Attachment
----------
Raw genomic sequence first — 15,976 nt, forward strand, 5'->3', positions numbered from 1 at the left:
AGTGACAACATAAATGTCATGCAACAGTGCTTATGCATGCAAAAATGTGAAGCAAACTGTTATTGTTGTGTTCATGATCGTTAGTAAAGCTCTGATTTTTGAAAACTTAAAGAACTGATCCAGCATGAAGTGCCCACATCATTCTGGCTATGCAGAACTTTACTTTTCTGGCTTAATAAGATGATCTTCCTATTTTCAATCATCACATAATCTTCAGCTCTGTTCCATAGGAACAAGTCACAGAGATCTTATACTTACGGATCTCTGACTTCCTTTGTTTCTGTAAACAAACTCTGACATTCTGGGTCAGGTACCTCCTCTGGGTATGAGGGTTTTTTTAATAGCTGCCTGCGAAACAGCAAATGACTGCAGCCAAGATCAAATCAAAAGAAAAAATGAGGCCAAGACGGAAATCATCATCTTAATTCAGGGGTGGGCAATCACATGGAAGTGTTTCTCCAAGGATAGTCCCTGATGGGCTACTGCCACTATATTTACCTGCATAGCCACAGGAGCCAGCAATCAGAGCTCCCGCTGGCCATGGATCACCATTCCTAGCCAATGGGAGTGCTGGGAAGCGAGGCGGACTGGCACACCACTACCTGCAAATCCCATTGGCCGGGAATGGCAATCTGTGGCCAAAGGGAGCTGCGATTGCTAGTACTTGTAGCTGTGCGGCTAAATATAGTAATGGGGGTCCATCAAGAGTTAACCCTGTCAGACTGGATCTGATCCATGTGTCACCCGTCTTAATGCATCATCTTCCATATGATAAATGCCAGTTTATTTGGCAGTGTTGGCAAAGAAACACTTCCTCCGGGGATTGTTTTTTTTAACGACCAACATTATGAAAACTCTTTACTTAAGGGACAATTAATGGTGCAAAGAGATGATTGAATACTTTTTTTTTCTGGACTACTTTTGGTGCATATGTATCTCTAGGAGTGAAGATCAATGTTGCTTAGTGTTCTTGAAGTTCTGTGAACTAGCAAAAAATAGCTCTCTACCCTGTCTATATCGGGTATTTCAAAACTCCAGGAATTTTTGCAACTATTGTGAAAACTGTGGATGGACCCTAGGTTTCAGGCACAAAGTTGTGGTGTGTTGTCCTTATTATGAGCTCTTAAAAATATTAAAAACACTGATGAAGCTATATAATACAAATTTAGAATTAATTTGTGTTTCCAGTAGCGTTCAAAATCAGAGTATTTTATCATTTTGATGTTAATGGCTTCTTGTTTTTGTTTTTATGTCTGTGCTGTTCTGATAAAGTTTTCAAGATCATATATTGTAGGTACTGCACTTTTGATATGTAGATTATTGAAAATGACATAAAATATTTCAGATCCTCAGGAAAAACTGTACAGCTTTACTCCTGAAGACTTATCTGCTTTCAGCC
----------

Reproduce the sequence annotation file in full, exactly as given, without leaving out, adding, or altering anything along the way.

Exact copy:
Raw genomic sequence first — 15,976 nt, forward strand, 5'->3', positions numbered from 1 at the left:
AGTGACAACATAAATGTCATGCAACAGTGCTTATGCATGCAAAAATGTGAAGCAAACTGTTATTGTTGTGTTCATGATCGTTAGTAAAGCTCTGATTTTTGAAAACTTAAAGAACTGATCCAGCATGAAGTGCCCACATCATTCTGGCTATGCAGAACTTTACTTTTCTGGCTTAATAAGATGATCTTCCTATTTTCAATCATCACATAATCTTCAGCTCTGTTCCATAGGAACAAGTCACAGAGATCTTATACTTACGGATCTCTGACTTCCTTTGTTTCTGTAAACAAACTCTGACATTCTGGGTCAGGTACCTCCTCTGGGTATGAGGGTTTTTTTAATAGCTGCCTGCGAAACAGCAAATGACTGCAGCCAAGATCAAATCAAAAGAAAAAATGAGGCCAAGACGGAAATCATCATCTTAATTCAGGGGTGGGCAATCACATGGAAGTGTTTCTCCAAGGATAGTCCCTGATGGGCTACTGCCACTATATTTACCTGCATAGCCACAGGAGCCAGCAATCAGAGCTCCCGCTGGCCATGGATCACCATTCCTAGCCAATGGGAGTGCTGGGAAGCGAGGCGGACTGGCACACCACTACCTGCAAATCCCATTGGCCGGGAATGGCAATCTGTGGCCAAAGGGAGCTGCGATTGCTAGTACTTGTAGCTGTGCGGCTAAATATAGTAATGGGGGTCCATCAAGAGTTAACCCTGTCAGACTGGATCTGATCCATGTGTCACCCGTCTTAATGCATCATCTTCCATATGATAAATGCCAGTTTATTTGGCAGTGTTGGCAAAGAAACACTTCCTCCGGGGATTGTTTTTTTTAACGACCAACATTATGAAAACTCTTTACTTAAGGGACAATTAATGGTGCAAAGAGATGATTGAATACTTTTTTTTTCTGGACTACTTTTGGTGCATATGTATCTCTAGGAGTGAAGATCAATGTTGCTTAGTGTTCTTGAAGTTCTGTGAACTAGCAAAAAATAGCTCTCTACCCTGTCTATATCGGGTATTTCAAAACTCCAGGAATTTTTGCAACTATTGTGAAAACTGTGGATGGACCCTAGGTTTCAGGCACAAAGTTGTGGTGTGTTGTCCTTATTATGAGCTCTTAAAAATATTAAAAACACTGATGAAGCTATATAATACAAATTTAGAATTAATTTGTGTTTCCAGTAGCGTTCAAAATCAGAGTATTTTATCATTTTGATGTTAATGGCTTCTTGTTTTTGTTTTTATGTCTGTGCTGTTCTGATAAAGTTTTCAAGATCATATATTGTAGGTACTGCACTTTTGATATGTAGATTATTGAAAATGACATAAAATATTTCAGATCCTCAGGAAAAACTGTACAGCTTTACTCCTGAAGACTTATCTGCTTTCAGCC